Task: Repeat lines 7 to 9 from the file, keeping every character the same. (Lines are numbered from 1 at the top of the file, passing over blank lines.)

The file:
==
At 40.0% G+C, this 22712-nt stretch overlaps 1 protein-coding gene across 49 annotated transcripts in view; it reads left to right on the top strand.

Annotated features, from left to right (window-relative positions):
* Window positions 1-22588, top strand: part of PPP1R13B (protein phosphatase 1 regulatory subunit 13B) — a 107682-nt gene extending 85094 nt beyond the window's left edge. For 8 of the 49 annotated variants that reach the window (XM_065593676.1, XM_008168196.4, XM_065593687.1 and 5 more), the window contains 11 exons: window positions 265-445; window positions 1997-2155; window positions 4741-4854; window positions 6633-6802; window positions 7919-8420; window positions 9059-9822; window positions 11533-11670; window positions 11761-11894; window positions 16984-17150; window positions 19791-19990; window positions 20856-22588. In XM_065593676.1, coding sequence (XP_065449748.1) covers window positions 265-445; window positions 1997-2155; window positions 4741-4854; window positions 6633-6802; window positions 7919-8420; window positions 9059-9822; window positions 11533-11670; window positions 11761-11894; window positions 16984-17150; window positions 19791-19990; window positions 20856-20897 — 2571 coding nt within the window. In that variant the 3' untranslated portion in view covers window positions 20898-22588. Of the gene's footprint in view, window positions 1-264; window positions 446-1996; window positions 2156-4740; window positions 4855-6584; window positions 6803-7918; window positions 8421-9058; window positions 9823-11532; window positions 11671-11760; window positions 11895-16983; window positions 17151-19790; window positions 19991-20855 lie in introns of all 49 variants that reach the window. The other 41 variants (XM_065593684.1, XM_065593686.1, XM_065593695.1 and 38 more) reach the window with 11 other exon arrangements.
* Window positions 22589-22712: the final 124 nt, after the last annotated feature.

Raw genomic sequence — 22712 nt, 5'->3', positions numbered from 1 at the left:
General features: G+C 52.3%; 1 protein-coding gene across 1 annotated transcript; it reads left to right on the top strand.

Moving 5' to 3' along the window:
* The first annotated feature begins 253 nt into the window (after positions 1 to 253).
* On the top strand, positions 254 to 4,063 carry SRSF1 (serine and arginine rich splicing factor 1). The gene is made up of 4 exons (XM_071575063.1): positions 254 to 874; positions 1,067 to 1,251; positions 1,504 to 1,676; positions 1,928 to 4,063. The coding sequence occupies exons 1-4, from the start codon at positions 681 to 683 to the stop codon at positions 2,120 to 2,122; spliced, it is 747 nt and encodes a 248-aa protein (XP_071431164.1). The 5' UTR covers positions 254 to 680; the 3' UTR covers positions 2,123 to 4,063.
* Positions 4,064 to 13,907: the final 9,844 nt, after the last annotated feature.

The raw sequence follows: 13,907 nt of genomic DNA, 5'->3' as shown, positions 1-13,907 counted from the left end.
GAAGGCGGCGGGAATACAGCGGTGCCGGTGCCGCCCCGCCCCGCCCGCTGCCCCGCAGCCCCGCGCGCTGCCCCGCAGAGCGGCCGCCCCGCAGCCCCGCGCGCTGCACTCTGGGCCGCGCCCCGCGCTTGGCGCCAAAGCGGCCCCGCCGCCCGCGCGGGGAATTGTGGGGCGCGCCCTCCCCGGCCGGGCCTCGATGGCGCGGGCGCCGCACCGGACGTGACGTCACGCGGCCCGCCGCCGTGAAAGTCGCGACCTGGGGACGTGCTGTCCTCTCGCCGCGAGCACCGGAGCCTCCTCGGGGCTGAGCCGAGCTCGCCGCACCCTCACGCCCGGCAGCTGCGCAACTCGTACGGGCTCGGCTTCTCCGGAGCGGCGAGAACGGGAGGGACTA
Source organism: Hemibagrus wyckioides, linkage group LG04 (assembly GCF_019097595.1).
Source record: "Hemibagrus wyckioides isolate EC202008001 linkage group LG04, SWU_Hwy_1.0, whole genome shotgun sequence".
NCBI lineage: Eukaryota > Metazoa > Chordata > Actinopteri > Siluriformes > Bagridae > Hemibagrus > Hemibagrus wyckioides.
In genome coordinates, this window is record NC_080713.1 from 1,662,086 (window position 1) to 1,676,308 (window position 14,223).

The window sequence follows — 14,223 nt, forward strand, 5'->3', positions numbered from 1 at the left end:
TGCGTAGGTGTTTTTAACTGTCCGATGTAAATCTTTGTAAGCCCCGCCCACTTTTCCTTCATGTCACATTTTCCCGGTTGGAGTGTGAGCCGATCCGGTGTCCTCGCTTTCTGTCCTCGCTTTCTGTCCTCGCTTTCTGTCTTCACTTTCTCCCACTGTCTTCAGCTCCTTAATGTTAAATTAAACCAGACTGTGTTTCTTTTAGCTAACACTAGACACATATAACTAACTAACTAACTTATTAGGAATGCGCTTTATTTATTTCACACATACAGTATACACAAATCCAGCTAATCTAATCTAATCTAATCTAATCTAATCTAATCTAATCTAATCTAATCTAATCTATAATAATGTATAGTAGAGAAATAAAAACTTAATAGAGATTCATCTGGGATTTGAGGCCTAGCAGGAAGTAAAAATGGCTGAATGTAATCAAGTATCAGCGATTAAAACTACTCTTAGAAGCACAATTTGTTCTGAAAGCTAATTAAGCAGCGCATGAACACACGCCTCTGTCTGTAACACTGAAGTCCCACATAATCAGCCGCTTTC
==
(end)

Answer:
Moving 5' to 3' along the window:
* The first annotated feature begins 253 nt into the window (after positions 1 to 253).
* On the top strand, positions 254 to 4,063 carry SRSF1 (serine and arginine rich splicing factor 1). The gene is made up of 4 exons (XM_071575063.1): positions 254 to 874; positions 1,067 to 1,251; positions 1,504 to 1,676; positions 1,928 to 4,063. The coding sequence occupies exons 1-4, from the start codon at positions 681 to 683 to the stop codon at positions 2,120 to 2,122; spliced, it is 747 nt and encodes a 248-aa protein (XP_071431164.1). The 5' UTR covers positions 254 to 680; the 3' UTR covers positions 2,123 to 4,063.